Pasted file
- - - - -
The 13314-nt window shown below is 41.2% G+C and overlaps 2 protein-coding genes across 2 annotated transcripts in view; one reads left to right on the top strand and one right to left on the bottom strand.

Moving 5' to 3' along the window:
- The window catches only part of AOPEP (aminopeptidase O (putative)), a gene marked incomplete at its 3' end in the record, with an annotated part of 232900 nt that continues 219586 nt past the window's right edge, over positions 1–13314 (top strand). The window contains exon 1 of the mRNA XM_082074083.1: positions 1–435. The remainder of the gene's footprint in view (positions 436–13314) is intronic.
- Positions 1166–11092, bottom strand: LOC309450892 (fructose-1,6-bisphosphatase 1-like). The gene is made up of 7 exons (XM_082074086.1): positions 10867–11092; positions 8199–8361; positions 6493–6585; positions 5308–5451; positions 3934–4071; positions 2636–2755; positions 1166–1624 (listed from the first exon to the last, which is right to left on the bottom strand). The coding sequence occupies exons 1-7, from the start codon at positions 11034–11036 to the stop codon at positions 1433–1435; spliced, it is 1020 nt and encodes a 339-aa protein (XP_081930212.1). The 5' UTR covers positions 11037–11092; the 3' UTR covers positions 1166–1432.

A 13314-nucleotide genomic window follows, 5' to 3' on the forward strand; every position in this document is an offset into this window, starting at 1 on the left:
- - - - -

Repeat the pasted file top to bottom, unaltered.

The 13314-nt window shown below is 41.2% G+C and overlaps 2 protein-coding genes across 2 annotated transcripts in view; one reads left to right on the top strand and one right to left on the bottom strand.

Moving 5' to 3' along the window:
- The window catches only part of AOPEP (aminopeptidase O (putative)), a gene marked incomplete at its 3' end in the record, with an annotated part of 232900 nt that continues 219586 nt past the window's right edge, over positions 1–13314 (top strand). The window contains exon 1 of the mRNA XM_082074083.1: positions 1–435. The remainder of the gene's footprint in view (positions 436–13314) is intronic.
- Positions 1166–11092, bottom strand: LOC309450892 (fructose-1,6-bisphosphatase 1-like). The gene is made up of 7 exons (XM_082074086.1): positions 10867–11092; positions 8199–8361; positions 6493–6585; positions 5308–5451; positions 3934–4071; positions 2636–2755; positions 1166–1624 (listed from the first exon to the last, which is right to left on the bottom strand). The coding sequence occupies exons 1-7, from the start codon at positions 11034–11036 to the stop codon at positions 1433–1435; spliced, it is 1020 nt and encodes a 339-aa protein (XP_081930212.1). The 5' UTR covers positions 11037–11092; the 3' UTR covers positions 1166–1432.

A 13314-nucleotide genomic window follows, 5' to 3' on the forward strand; every position in this document is an offset into this window, starting at 1 on the left: